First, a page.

Some lawmakers recount feeling unsafe because of colleagues’ behavior during Capitol siege.

Democratic lawmakers are voicing safety concerns in the week after the storming of the Capitol and criticizing the actions of some of their Republican colleagues regarding security in the days around the attack.

Sarah Groh, the chief of staff to Representative Ayanna S. Pressley, Democrat of Massachusetts, told The Boston Globe on Wednesday that when Ms. Groh tried to push the panic buttons in the Capitol, she discovered that all of the ones in Ms. Pressley’s office had been inexplicably “torn out.”

Representative Jamaal Bowman, Democrat of New York, tweeted on Wednesday that his office also did not have panic buttons during the assault. And Democratic members of Congress on Wednesday accused unnamed Republicans of giving tours of the Capitol before the violent siege.

“Those members of Congress who had groups coming through the Capitol that I saw on Jan. 5, a reconnaissance for the next day, those members of Congress that incited this violent crowd,” said Representative Mikie Sherrill, Democrat of New Jersey, “I’m going to see that they’re held accountable.”

The Government Accountability Office, a nonpartisan federal watchdog agency, has signaled that it would open an investigation that would examine what roles members of Congress might have played, according to Representative Jason Crow, Democrat of Colorado, who requested the inquiry.

The inspector general of the Capitol Police is also opening a potentially wide-ranging investigation into security breaches connected to the siege that could determine the extent of involvement of some Capitol Police officers, according to a senior congressional aide with direct knowledge of the investigation.

Representative James E. Clyburn of South Carolina, the Democratic whip, told CNN this week that although he took shelter in his unmarked office in the Capitol during the attack, the mob was able to find where he was.

“That to me indicates that something untoward may have been going on,” he said.

In a livestream on Tuesday night, Representative Alexandria Ocasio-Cortez of New York said she feared that some of her colleagues would put her in danger by revealing her location.

“I didn’t even feel safe around other members of Congress,” Ms. Ocasio-Cortez said in an hourlong livestream posted on Instagram. “There were QAnon and white supremacist sympathizers and, frankly, white supremacist members of Congress in that extraction point who I know, and who I had felt would disclose my location, who would create opportunities to allow me to be hurt, kidnapped, etc.”

Ms. Pressley echoed Ms. Ocasio-Cortez, writing on Twitter that she did not feel safe sheltering with certain lawmakers.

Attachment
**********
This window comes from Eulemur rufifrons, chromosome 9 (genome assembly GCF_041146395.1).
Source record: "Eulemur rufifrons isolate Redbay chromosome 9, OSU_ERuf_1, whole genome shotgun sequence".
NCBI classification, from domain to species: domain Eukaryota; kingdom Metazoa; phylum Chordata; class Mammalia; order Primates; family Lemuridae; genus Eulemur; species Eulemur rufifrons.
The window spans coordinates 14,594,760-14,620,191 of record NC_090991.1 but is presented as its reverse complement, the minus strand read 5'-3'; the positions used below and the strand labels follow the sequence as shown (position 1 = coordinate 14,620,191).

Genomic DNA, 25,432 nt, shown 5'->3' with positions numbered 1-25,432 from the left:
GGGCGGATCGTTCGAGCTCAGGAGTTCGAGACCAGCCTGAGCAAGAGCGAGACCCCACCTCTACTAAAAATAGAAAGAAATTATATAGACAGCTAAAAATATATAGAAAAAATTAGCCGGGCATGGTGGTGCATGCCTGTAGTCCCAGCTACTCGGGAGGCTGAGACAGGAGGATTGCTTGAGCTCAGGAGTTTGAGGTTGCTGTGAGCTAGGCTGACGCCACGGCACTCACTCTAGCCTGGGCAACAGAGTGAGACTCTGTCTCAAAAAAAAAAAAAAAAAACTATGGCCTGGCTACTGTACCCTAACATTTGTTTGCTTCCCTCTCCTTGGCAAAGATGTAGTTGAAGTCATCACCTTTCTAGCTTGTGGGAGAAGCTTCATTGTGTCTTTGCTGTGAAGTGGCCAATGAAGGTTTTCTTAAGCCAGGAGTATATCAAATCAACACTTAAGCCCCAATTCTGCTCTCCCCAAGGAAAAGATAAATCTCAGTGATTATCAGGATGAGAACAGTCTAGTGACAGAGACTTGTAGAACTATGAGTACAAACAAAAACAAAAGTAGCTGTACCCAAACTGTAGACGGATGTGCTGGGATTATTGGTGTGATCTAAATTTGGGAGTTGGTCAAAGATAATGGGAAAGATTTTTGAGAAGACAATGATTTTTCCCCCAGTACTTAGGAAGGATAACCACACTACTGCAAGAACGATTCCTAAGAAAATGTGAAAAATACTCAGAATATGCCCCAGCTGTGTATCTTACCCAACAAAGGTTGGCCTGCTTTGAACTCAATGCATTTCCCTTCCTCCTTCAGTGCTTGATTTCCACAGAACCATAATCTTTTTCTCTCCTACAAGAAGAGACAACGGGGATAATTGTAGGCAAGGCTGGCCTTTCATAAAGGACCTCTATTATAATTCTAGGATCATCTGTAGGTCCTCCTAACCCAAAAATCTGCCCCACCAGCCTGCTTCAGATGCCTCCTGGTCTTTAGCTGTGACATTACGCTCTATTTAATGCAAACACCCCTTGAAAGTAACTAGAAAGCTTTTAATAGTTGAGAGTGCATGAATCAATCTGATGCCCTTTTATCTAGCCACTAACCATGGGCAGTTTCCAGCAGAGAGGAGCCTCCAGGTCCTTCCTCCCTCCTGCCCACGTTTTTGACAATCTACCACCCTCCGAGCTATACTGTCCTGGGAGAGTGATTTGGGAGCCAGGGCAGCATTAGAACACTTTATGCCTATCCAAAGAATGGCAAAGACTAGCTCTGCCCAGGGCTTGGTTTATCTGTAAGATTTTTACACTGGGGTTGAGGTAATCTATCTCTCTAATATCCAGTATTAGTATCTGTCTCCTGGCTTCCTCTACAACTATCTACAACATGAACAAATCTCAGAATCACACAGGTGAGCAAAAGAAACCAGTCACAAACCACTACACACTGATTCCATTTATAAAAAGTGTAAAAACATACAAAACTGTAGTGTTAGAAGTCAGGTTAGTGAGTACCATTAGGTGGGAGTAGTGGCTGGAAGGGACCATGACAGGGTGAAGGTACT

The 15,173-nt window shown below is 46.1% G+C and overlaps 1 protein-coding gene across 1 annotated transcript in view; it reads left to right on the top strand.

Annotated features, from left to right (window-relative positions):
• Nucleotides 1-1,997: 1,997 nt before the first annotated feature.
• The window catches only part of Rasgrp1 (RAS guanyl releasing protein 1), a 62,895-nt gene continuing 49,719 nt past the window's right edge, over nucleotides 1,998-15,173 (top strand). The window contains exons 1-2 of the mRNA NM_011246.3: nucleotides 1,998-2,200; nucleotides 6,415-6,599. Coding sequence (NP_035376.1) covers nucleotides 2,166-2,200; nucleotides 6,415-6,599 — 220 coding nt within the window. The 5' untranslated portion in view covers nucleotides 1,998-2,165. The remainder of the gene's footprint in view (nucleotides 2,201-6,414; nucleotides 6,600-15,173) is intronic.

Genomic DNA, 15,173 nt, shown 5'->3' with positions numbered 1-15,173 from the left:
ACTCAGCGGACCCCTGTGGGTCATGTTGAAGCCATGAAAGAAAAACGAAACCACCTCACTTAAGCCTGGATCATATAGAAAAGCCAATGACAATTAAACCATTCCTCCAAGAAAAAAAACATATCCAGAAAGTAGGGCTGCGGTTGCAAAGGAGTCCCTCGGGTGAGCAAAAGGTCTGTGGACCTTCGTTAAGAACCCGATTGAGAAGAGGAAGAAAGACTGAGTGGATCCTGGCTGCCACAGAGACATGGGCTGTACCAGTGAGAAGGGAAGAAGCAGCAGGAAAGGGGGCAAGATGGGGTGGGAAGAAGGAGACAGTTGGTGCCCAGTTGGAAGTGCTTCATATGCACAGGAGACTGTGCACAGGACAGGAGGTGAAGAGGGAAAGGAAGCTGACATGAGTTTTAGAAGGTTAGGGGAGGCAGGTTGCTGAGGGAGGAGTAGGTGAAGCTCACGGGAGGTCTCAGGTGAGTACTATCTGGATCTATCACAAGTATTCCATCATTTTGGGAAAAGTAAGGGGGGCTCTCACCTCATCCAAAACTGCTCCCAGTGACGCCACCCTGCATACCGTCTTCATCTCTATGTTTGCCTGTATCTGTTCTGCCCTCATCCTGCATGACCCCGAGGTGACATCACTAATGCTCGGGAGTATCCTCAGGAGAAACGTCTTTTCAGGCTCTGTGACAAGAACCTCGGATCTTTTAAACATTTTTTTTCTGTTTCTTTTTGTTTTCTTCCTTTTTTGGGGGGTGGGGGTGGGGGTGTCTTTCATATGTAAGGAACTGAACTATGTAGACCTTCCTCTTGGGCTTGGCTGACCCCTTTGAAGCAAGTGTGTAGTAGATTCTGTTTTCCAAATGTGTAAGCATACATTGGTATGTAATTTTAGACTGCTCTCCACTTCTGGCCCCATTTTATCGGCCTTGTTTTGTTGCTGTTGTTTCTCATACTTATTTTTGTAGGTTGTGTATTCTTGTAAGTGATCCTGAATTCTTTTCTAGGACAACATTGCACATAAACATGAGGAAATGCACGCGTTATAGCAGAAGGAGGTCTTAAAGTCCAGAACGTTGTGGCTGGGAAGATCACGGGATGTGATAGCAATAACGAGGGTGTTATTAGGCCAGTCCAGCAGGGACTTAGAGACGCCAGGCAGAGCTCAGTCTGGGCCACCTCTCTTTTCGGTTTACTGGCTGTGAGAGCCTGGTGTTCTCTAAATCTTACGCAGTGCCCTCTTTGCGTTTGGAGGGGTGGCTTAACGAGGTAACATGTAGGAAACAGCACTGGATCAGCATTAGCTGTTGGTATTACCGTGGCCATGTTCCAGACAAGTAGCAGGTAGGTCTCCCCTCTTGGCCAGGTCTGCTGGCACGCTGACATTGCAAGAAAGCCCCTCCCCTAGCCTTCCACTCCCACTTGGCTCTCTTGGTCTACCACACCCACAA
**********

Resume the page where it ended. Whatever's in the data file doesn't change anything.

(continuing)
“The second I realized our ‘safe room’ from the violent white supremacist mob included treasonous, white supremacist, anti masker Members of Congress who incited the mob in the first place, I exited,” Ms. Pressley said.

Ms. Ocasio-Cortez and Ms. Pressley are both members of “The Squad,” a group of four progressive congresswomen of color. They have been verbally attacked by conservatives and the president for their policies.

Representative Lauren Boebert, Republican of Colorado, drew criticism from Democrats for tweeting about Speaker Nancy Pelosi’s location during the attack, despite reports that lawmakers were instructed by security officials not to reveal their whereabouts. Ms. Boebert later dismissed the seriousness of her actions.

“They accuse me of live-tweeting the speaker’s presence after she had been safely removed from the Capitol, as if I was revealing some big secret, when in fact this removal was also being broadcast on TV,” Ms. Boebert said in a statement on Monday.

In the week leading up to the Capitol siege, Ms. Boebert, a fiery gun-rights activist, released an ad declaring that she would carry her Glock with her on the streets of Washington, including on her way to work. On her way to the House chamber for the impeachment vote on Wednesday, Ms. Boebert caused a spectacle by pushing her way through metal detectors, which were installed as part of heightened security measures after the attack, and ignoring police officers who asked her to stop.

Ms. Boebert and other freshman Republicans, such as Marjorie Taylor Greene of Georgia and Madison Cawthorn of North Carolina, have questioned or outright flouted guidelines meant to protect lawmakers from violence, intruders or the coronavirus.

“I did not know if I was going to make it to the end of that day alive,” Ms. Ocasio-Cortez said during her livestream. “Not just in a general sense, but also in a very, very specific sense.”

Luke Broadwater contributed reporting.

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